“Women in Garbage”

Isabel Anguera

Professor Samat

Integrative Seminar 2

7 March 2018

“Women In Garbage”

Parks and Recreation has no lack of politically charged episodes. Sometimes these political messages are overt, and other times they can be hidden between the ridiculous and light-hearted plot lines that this show is so full of. The episode “Women in Garbage” confronts the idea of feminism and women in politics by directly addressing the issue through showing that women are as, if not more, capable than the sexist men in the Pawnean government. To prove that this is the case, Leslie and April take on the trash route as garbage women for the day; and although sabotaged by the men they still succeed and prove their point. Throughout television history women have been unfairly represented, and this show is a step forward in pushing back on the chauvinistic tendencies often found in television.

The main storyline in this episode, “Women in Garbage,” is very overtly portraying the feminist message. It begins with Leslie, Ann, and April interviewing the first councilwoman in Pawnee who tells them about all of the terribly misogynistic things that had been done to her by the other councilmen at the time—these misogynistic actions included snapping her bra, wearing mirrors on their shoes so as to look up her skirt, and keeping track of her menstrual cycle—something that Leslie finds out is done to her in her present time as councilwoman. After this meeting Leslie and Chris Traeger decide to hold a meeting with two representatives from each department in order to talk about the imbalance of women in their small government. When each department sends men, and no women are present, Leslie is pushed to act against this incredible outcome by targeting and proving to the most imbalanced department that women are just as  competent as men. She and April take on the trash route for the department of sanitation and end up making better time than the men would. Although they are given a seemingly impossible task, they don’t give up and find a way to overcome it—something that the men couldn’t do when they attempted to do the same thing. In the end, the men in the sanitation department decide to hire more women—a step forward in making this small town government a more equal and representative place in terms of gender.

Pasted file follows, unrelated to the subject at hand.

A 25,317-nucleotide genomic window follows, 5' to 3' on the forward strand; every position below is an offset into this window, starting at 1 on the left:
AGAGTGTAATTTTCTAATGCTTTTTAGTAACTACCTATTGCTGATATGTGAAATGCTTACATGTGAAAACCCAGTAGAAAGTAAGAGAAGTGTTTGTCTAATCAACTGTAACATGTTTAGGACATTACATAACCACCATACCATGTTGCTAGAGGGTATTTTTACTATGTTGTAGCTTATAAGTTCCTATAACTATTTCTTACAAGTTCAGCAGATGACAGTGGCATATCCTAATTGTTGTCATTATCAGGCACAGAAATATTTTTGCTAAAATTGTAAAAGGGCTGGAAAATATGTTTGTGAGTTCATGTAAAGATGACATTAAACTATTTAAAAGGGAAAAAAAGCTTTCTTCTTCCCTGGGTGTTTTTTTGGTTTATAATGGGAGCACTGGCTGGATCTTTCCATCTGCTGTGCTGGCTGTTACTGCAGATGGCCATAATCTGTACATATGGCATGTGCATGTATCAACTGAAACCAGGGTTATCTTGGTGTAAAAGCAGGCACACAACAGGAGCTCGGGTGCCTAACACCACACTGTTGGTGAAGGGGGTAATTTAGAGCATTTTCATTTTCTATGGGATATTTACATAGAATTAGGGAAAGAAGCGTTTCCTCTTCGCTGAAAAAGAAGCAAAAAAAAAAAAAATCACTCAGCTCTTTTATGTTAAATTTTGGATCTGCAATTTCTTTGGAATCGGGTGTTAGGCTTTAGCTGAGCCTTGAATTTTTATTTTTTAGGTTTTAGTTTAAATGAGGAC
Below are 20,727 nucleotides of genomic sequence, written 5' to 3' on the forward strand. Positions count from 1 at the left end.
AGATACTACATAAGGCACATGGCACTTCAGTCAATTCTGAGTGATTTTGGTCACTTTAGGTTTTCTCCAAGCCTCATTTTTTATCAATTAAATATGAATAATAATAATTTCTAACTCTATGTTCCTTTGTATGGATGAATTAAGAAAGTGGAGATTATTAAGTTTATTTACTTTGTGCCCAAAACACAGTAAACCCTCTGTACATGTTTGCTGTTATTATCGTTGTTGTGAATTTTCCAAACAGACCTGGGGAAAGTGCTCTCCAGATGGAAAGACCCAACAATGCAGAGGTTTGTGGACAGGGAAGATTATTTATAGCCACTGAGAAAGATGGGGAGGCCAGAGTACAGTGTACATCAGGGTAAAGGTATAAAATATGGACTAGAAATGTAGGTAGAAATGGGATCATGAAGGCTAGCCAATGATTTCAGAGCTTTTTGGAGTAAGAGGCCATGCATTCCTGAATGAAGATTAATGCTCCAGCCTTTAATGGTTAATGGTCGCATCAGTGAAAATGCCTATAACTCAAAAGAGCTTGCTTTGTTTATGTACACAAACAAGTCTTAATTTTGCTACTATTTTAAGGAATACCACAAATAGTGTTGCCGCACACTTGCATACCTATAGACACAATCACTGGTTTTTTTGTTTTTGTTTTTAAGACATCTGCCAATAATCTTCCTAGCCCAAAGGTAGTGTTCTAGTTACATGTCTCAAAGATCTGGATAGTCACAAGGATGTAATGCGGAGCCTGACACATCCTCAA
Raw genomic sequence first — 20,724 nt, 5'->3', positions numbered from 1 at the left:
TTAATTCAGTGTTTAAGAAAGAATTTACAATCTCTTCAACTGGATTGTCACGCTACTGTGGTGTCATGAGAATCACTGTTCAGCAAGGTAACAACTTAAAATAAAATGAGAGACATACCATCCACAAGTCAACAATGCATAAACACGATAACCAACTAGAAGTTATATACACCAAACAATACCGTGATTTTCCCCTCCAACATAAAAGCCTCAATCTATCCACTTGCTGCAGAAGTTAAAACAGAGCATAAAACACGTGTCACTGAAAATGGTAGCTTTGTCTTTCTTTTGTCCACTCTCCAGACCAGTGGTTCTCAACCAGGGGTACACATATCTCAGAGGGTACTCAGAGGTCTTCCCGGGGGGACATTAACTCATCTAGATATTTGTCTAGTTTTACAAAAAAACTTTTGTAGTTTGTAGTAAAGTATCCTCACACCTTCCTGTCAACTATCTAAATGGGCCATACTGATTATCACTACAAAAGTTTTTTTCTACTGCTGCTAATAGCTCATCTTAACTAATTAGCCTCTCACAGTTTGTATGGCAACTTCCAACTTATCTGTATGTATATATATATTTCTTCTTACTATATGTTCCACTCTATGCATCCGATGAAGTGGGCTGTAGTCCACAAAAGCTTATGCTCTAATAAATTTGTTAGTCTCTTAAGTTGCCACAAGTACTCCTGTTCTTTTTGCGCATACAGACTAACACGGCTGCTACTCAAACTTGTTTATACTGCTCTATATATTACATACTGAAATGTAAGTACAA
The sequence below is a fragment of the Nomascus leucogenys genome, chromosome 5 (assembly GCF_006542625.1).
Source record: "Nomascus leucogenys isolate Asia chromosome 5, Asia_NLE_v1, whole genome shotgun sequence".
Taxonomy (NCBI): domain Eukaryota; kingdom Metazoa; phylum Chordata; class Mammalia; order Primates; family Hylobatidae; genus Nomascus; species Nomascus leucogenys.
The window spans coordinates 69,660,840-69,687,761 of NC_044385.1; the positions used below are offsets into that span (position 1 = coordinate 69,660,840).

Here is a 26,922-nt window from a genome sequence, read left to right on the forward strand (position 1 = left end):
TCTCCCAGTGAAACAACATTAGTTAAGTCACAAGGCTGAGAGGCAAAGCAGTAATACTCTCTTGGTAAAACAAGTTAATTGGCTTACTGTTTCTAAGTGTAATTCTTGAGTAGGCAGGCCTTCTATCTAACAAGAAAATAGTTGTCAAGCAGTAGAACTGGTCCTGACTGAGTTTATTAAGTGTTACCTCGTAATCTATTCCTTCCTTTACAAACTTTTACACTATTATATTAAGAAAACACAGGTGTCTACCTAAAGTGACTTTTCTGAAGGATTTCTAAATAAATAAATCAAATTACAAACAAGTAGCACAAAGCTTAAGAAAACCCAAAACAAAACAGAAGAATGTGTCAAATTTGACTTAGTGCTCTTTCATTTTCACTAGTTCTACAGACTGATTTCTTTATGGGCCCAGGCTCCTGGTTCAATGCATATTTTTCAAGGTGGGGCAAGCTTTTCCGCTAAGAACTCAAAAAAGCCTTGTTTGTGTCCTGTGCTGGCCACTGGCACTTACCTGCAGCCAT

The way that this episode addresses the issue in question is matter of factly and by showing a seemingly exaggerated (but not really) reality of the situation followed by a response from Leslie and other characters who want to acknowledge the problem. By doing this and having the main characters actually be proactive about fighting a problem they see, it sends a message to the viewers about not being afraid to fight for an issue they care about. Being persistent isn’t obnoxious, as some of the minor characters imply Leslie is being, but can open the eyes of others. This idea comes through both in the fictional Pawnee and to the viewers.